Still Geeky After All These Years

The movies lie. You know the ones where someone spends their adolescence being a dork, only to return to their ten- year high school reunion as an accomplished, pulled-together and poised success, without a trace of their former, nerdy self? Total crap.

I know from whence I speak. I spent my teenage years eyeball-deep in geekdoom. That’s right, I played in the band (several, actually), read Shakespeare for fun, never missed an episode of Star Trek: The Next Generation, and had a wardrobe that consisted mainly of t-shirts from musicals. I liked my teachers and studied without having to be asked. I could recite just about every Monty Python skit. Rolling my eyes at jocks was my cardio. This, my friends, was during the dark ages of geekery, with “”Revenge of the Nerds” still in rotation, before “Hip To Be Square” stopped being just an amusing catch phrase, and long before Bill Gates was cool.

So here’s the bad news, boys and girls: You don’t, generally speaking, outgrow being a geek. I’d like to say geekiness grows out like a bad spiral perm, but it doesn’t. High school is a distant memory for me, but I’ve never been able to shake my geekiness. All these years later, there are still occasions when I’m in a room with people who were and still are popular kids, and I feel like I might as well be sporting Spock ears and a copy of “The Hitchhiker’s Guide to the Galaxy.” When I take off my glasses, I’m still much more Clark Kent than Superman, and although makeover montages on the big screen would have us believe it, geek does not wash off or cover up.

Here’s the good news: Even in my prime, geeky years, I liked who and what I was. I felt awkward and a little too conspicuous at spirit assemblies, maybe a little sheepish doing bonus assignments in the cafeteria at lunch, but at least I was interesting. Interesting carried me through those dorky years, kept me from being picked on too much. As I got older, it endeared me to people. Being sophisticated or cool was never going to happen for me, but I knew about fun stuff, was enthusiastic and chatty. I still feel like it’s part of my charm, and knowing fun stuff still makes me feel brave, brave enough, in fact, that I now actively cultivate new and geekier aspects of myself. Call it a my “Geek Renaissance.”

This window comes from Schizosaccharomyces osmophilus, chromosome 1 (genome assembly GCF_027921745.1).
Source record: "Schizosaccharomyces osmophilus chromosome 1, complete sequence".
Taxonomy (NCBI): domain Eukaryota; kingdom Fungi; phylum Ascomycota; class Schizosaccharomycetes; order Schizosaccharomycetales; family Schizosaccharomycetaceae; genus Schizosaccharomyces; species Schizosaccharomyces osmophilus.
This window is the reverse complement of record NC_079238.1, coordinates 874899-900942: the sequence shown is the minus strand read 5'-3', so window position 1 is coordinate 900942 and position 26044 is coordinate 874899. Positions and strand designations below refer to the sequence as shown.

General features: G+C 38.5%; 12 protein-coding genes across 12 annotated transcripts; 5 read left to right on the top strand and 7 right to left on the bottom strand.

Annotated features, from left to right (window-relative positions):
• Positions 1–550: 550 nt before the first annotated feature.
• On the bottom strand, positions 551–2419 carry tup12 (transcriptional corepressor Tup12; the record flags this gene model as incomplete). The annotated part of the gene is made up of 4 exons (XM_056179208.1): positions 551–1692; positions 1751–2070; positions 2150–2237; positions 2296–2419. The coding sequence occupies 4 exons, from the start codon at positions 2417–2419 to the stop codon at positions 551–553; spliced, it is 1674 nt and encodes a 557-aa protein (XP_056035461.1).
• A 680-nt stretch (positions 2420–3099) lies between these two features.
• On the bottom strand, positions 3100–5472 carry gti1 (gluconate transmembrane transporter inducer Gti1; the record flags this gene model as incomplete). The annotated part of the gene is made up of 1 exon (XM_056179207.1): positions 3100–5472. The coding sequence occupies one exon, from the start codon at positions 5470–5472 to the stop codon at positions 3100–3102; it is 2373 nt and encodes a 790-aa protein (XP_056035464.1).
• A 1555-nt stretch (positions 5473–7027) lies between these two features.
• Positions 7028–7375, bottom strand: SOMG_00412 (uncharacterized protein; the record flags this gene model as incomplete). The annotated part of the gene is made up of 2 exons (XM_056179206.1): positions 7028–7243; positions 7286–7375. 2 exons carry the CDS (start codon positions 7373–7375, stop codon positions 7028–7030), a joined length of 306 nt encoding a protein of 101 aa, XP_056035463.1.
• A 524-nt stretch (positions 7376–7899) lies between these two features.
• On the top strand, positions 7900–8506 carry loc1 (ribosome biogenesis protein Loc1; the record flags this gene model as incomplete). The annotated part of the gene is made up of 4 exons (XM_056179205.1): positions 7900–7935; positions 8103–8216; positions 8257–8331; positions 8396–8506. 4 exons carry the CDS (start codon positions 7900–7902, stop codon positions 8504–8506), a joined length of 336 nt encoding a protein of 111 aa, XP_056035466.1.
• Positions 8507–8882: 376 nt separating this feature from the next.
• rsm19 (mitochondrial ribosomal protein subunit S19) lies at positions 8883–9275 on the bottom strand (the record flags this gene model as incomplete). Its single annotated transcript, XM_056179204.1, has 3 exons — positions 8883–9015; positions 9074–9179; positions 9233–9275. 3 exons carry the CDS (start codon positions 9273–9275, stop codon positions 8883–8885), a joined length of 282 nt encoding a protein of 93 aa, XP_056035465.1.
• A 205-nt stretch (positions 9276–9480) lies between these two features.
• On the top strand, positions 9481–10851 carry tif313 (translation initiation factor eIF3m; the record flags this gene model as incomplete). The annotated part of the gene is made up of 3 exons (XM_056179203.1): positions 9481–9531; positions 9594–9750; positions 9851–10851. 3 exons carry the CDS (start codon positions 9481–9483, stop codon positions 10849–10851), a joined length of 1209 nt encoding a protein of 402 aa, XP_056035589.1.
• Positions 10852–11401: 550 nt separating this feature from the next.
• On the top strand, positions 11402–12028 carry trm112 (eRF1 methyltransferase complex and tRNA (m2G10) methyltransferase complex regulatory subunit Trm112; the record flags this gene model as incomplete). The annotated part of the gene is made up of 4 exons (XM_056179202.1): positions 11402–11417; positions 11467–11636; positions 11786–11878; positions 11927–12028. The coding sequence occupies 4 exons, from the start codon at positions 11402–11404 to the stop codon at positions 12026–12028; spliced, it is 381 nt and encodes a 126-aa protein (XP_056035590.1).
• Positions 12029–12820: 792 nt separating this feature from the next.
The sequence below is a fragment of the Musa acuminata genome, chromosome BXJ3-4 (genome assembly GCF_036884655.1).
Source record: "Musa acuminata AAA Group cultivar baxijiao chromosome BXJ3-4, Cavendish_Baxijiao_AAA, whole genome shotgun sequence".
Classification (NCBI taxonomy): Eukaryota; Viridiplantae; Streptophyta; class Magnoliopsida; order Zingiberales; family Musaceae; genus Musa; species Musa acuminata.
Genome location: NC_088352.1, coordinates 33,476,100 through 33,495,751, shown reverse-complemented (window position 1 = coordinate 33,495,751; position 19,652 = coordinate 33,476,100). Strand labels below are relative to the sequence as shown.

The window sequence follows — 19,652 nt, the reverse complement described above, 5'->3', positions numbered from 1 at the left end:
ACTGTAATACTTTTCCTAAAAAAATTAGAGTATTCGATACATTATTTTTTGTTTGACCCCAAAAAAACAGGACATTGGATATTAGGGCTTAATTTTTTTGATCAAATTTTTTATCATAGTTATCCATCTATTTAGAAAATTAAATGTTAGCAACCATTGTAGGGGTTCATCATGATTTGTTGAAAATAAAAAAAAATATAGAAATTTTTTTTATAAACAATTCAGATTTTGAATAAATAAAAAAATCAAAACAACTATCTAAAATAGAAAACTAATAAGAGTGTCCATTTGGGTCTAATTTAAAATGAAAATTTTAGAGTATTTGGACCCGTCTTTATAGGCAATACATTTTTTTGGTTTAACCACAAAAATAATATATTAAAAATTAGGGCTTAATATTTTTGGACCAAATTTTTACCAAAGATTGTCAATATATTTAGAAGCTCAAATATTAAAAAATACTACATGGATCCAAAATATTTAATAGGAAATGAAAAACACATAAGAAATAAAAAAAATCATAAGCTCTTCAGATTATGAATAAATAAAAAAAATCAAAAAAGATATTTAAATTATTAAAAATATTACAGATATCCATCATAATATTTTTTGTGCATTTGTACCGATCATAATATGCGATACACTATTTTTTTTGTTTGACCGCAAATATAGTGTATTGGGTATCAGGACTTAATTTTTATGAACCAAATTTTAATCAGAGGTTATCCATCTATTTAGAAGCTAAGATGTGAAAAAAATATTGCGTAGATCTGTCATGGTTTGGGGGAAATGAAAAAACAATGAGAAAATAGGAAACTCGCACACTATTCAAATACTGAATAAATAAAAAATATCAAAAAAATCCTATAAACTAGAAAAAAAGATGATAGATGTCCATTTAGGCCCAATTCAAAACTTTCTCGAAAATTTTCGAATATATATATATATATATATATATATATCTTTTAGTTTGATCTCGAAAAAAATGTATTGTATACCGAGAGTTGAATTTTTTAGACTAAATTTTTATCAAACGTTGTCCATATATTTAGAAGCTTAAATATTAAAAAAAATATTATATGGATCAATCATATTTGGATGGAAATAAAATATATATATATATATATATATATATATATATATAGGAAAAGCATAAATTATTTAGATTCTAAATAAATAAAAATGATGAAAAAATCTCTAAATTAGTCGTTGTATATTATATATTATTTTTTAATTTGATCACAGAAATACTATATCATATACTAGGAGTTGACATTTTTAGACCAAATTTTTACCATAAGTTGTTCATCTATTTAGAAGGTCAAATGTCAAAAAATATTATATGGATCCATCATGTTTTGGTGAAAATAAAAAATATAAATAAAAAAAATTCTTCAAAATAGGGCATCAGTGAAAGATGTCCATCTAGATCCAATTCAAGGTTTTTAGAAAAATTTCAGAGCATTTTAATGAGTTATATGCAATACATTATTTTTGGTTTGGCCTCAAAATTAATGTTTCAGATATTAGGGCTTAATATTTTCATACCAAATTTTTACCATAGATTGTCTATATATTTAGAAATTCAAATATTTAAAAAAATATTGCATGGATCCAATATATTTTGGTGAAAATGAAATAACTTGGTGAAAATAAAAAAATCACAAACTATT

True, geek doesn’t carry the same stigma it used to (thank you, Mr. Gates). Everyone and their dog is now into tech, and one can find t-shirts with Edgar Allen Poe puns at the mall. However, I like to think that there’s a point in your life at which you settle into yourself, when all the aspects of your personality that used to be embarrassing just become par for the course. At this point, you not only get comfortable with who you are, but you make it work for you, in all parts of your life. My geek self has been integral to the career I’ve built for myself. It’s been the magic ingredient in my relationships. It’s made me a better partner, a better parent, probably a better member of society.

My friends, you don’t grow out of geek. In fact, it gets much, much worse…and much, much, much better.

Of Minds and Numbers

brain

For my next trick, I’m going to do some math. It’s not my favourite thing, but on occasion, you can demonstrate something interesting using it, so here goes.